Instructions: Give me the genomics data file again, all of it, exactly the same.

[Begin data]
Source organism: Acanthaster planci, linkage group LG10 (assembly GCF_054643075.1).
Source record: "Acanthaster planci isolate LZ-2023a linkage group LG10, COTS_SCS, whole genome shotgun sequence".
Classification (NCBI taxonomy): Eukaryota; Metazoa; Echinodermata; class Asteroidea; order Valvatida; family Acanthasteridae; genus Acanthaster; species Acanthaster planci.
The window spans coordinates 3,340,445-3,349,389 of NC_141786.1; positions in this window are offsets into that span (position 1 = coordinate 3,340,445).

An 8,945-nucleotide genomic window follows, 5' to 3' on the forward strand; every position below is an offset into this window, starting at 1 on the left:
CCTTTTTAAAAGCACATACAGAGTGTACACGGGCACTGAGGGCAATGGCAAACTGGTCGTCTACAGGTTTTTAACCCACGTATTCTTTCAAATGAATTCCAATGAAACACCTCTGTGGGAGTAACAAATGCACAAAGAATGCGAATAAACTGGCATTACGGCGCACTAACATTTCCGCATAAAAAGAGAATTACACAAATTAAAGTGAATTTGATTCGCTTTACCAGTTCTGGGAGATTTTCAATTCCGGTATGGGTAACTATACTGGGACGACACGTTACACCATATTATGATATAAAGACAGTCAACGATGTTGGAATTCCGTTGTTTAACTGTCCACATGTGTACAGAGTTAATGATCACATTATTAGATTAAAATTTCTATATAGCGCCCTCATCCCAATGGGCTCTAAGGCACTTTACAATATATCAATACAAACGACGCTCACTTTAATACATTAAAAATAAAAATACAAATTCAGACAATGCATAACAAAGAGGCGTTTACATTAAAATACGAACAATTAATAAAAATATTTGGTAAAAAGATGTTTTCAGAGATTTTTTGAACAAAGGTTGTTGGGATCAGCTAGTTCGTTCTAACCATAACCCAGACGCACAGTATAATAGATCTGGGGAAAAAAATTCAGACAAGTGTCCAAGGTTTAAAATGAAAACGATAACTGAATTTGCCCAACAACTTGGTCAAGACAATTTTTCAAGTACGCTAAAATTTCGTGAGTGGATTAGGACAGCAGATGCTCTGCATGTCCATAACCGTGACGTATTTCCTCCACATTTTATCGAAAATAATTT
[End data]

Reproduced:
Source organism: Acanthaster planci, linkage group LG10 (assembly GCF_054643075.1).
Source record: "Acanthaster planci isolate LZ-2023a linkage group LG10, COTS_SCS, whole genome shotgun sequence".
Classification (NCBI taxonomy): Eukaryota; Metazoa; Echinodermata; class Asteroidea; order Valvatida; family Acanthasteridae; genus Acanthaster; species Acanthaster planci.
The window spans coordinates 3,340,445-3,349,389 of NC_141786.1; positions in this window are offsets into that span (position 1 = coordinate 3,340,445).

An 8,945-nucleotide genomic window follows, 5' to 3' on the forward strand; every position below is an offset into this window, starting at 1 on the left:
CCTTTTTAAAAGCACATACAGAGTGTACACGGGCACTGAGGGCAATGGCAAACTGGTCGTCTACAGGTTTTTAACCCACGTATTCTTTCAAATGAATTCCAATGAAACACCTCTGTGGGAGTAACAAATGCACAAAGAATGCGAATAAACTGGCATTACGGCGCACTAACATTTCCGCATAAAAAGAGAATTACACAAATTAAAGTGAATTTGATTCGCTTTACCAGTTCTGGGAGATTTTCAATTCCGGTATGGGTAACTATACTGGGACGACACGTTACACCATATTATGATATAAAGACAGTCAACGATGTTGGAATTCCGTTGTTTAACTGTCCACATGTGTACAGAGTTAATGATCACATTATTAGATTAAAATTTCTATATAGCGCCCTCATCCCAATGGGCTCTAAGGCACTTTACAATATATCAATACAAACGACGCTCACTTTAATACATTAAAAATAAAAATACAAATTCAGACAATGCATAACAAAGAGGCGTTTACATTAAAATACGAACAATTAATAAAAATATTTGGTAAAAAGATGTTTTCAGAGATTTTTTGAACAAAGGTTGTTGGGATCAGCTAGTTCGTTCTAACCATAACCCAGACGCACAGTATAATAGATCTGGGGAAAAAAATTCAGACAAGTGTCCAAGGTTTAAAATGAAAACGATAACTGAATTTGCCCAACAACTTGGTCAAGACAATTTTTCAAGTACGCTAAAATTTCGTGAGTGGATTAGGACAGCAGATGCTCTGCATGTCCATAACCGTGACGTATTTCCTCCACATTTTATCGAAAATAATTT